For Sri Lanka to get back on track it must study the principles of true free market capitalism as explained in the Austrian School of Economics (which is distinct from the now obviously failed Keynesian school) and study Libertarian values as explained by Mises, Rothbard, Bastiat etc. The American model of old (19th century) did well under such a system – this was the great American experiment and it resulted in the most powerful economy in history. What public services did the government offer? Well, very little if at all.

    Modern day champions of liberty are Ron Paul, Peter Schiff, Tom Woods, Lew Rockwell, Mike Maloney etc. do a good job explaining things on Youtube and listening to these people would be a good start.

    • 2
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      Kumar: Thanks for solid analysis as always! Educating the public is always a good idea.

      But let us be clear; the root of the economic crisis in Sri Lanka today is corrupt politicians and political culture.

      Politicians have become a blood-sucking CASTE GROUP – we may call them the NEW POLITICAL CASTE in Sri Lanka who only drive in super luxury SUVs!

      It is this political caste that is responsible for the financial crisis. This privileged political caste that parties in the Diyawenna Oya Parliament is looting the people and national economy of Sri Lanka and the corruption is cross party – UNP, SLFP, SLMC. Only the JVP and TNA have some integrity on the subject of Financial corruption and economic crime. The Sri Lankan people need to be educated about this first!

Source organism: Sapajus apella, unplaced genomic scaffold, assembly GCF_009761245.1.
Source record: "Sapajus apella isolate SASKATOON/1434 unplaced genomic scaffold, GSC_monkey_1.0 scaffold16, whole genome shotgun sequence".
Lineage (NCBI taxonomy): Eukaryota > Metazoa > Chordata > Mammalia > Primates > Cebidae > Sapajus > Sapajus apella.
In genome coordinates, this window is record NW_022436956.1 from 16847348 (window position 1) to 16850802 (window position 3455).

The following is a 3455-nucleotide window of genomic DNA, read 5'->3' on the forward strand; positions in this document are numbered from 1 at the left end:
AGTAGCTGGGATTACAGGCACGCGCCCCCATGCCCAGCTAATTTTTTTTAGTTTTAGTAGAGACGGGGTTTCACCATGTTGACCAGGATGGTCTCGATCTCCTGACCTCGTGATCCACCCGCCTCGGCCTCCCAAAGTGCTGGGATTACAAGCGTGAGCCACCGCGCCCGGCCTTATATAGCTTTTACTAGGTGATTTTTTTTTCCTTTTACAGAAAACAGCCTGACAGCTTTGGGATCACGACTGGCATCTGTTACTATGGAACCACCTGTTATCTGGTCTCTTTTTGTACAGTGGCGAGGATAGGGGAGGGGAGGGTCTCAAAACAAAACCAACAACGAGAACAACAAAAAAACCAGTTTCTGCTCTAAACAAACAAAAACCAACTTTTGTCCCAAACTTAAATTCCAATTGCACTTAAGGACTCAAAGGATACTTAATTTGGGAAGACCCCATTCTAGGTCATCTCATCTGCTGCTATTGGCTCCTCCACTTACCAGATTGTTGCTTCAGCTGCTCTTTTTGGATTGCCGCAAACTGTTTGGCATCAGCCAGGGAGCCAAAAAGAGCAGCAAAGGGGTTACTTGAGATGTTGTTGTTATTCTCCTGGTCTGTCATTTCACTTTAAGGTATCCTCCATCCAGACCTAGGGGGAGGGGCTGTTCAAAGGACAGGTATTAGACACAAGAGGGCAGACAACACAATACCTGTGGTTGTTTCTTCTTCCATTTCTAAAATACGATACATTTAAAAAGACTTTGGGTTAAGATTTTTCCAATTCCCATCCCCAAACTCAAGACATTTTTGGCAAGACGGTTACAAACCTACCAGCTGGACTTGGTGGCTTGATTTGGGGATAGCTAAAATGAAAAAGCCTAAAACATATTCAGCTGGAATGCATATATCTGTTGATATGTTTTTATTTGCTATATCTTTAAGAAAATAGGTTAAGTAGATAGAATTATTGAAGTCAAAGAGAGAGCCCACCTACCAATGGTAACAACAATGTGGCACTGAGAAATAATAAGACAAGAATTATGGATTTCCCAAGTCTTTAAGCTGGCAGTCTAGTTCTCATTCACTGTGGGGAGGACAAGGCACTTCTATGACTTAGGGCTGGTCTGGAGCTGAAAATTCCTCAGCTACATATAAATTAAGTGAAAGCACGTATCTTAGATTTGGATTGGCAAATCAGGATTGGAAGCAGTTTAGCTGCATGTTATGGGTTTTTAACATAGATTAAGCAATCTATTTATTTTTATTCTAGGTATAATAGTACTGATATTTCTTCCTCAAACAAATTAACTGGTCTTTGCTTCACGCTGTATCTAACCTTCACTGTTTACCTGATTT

Then the people of Lanka need to be educated about the role of the IMF and World Bank in producing massive GLOBAL inequality and poverty and legalizing financial crimes, big bank and corporate looting of the global public commons, tax havens and crime – as revealed in Panama Papers – to ensure that the rich get richer and the poor remain in debt! The name of the IMF and WB game is TRICKLE UP!

      • 0
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        Indeed, this Christine Legard, head honcho of the IMF – the ONLY woman and she is in a SUIT here!

        She is the biggest looter of the public commons and her policies IMPOVERISH millions of women in the third world while she sprouts Feminism for and women’s rights for White folk.

        What a joke this so called woman at the IMF who is worse than the men and has impoverished and devestated Greece which is in massive debt is. She like Mahendran should be fired.

        Mahendran should be INVESTIGATED For financial crimes too.

    • 0